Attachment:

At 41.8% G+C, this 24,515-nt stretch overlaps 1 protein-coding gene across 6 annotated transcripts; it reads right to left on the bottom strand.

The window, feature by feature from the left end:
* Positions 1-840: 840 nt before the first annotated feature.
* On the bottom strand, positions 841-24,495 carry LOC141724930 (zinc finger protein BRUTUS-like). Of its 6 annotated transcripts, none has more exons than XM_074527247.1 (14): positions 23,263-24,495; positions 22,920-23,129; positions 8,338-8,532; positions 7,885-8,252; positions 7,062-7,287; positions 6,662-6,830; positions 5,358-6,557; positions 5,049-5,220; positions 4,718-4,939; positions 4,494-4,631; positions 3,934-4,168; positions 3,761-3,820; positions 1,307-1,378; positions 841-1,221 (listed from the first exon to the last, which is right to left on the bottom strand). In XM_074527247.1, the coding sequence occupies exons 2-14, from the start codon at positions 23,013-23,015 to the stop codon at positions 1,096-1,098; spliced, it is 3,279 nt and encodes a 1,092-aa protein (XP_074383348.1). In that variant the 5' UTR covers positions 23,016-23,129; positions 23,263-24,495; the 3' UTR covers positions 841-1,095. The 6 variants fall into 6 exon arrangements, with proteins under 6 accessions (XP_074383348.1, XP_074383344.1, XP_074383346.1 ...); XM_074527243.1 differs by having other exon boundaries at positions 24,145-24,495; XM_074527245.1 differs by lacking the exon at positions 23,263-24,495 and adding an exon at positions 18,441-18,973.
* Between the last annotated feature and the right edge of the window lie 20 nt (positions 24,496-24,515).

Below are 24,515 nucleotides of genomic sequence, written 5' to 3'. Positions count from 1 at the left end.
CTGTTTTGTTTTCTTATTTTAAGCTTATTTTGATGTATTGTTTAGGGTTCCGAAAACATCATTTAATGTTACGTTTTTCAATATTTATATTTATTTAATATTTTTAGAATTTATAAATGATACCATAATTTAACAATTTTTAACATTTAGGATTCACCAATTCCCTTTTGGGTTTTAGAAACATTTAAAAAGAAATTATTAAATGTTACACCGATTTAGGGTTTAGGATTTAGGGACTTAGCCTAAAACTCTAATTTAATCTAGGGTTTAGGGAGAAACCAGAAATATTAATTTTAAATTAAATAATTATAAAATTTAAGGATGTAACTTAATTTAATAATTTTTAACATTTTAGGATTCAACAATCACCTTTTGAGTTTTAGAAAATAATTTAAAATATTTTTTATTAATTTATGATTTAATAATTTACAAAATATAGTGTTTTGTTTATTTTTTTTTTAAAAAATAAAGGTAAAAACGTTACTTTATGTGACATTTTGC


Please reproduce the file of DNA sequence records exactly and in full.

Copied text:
At 41.8% G+C, this 24,515-nt stretch overlaps 1 protein-coding gene across 6 annotated transcripts; it reads right to left on the bottom strand.

The window, feature by feature from the left end:
* Positions 1-840: 840 nt before the first annotated feature.
* On the bottom strand, positions 841-24,495 carry LOC141724930 (zinc finger protein BRUTUS-like). Of its 6 annotated transcripts, none has more exons than XM_074527247.1 (14): positions 23,263-24,495; positions 22,920-23,129; positions 8,338-8,532; positions 7,885-8,252; positions 7,062-7,287; positions 6,662-6,830; positions 5,358-6,557; positions 5,049-5,220; positions 4,718-4,939; positions 4,494-4,631; positions 3,934-4,168; positions 3,761-3,820; positions 1,307-1,378; positions 841-1,221 (listed from the first exon to the last, which is right to left on the bottom strand). In XM_074527247.1, the coding sequence occupies exons 2-14, from the start codon at positions 23,013-23,015 to the stop codon at positions 1,096-1,098; spliced, it is 3,279 nt and encodes a 1,092-aa protein (XP_074383348.1). In that variant the 5' UTR covers positions 23,016-23,129; positions 23,263-24,495; the 3' UTR covers positions 841-1,095. The 6 variants fall into 6 exon arrangements, with proteins under 6 accessions (XP_074383348.1, XP_074383344.1, XP_074383346.1 ...); XM_074527243.1 differs by having other exon boundaries at positions 24,145-24,495; XM_074527245.1 differs by lacking the exon at positions 23,263-24,495 and adding an exon at positions 18,441-18,973.
* Between the last annotated feature and the right edge of the window lie 20 nt (positions 24,496-24,515).

Below are 24,515 nucleotides of genomic sequence, written 5' to 3'. Positions count from 1 at the left end.
CTGTTTTGTTTTCTTATTTTAAGCTTATTTTGATGTATTGTTTAGGGTTCCGAAAACATCATTTAATGTTACGTTTTTCAATATTTATATTTATTTAATATTTTTAGAATTTATAAATGATACCATAATTTAACAATTTTTAACATTTAGGATTCACCAATTCCCTTTTGGGTTTTAGAAACATTTAAAAAGAAATTATTAAATGTTACACCGATTTAGGGTTTAGGATTTAGGGACTTAGCCTAAAACTCTAATTTAATCTAGGGTTTAGGGAGAAACCAGAAATATTAATTTTAAATTAAATAATTATAAAATTTAAGGATGTAACTTAATTTAATAATTTTTAACATTTTAGGATTCAACAATCACCTTTTGAGTTTTAGAAAATAATTTAAAATATTTTTTATTAATTTATGATTTAATAATTTACAAAATATAGTGTTTTGTTTATTTTTTTTTTAAAAAATAAAGGTAAAAACGTTACTTTATGTGACATTTTGC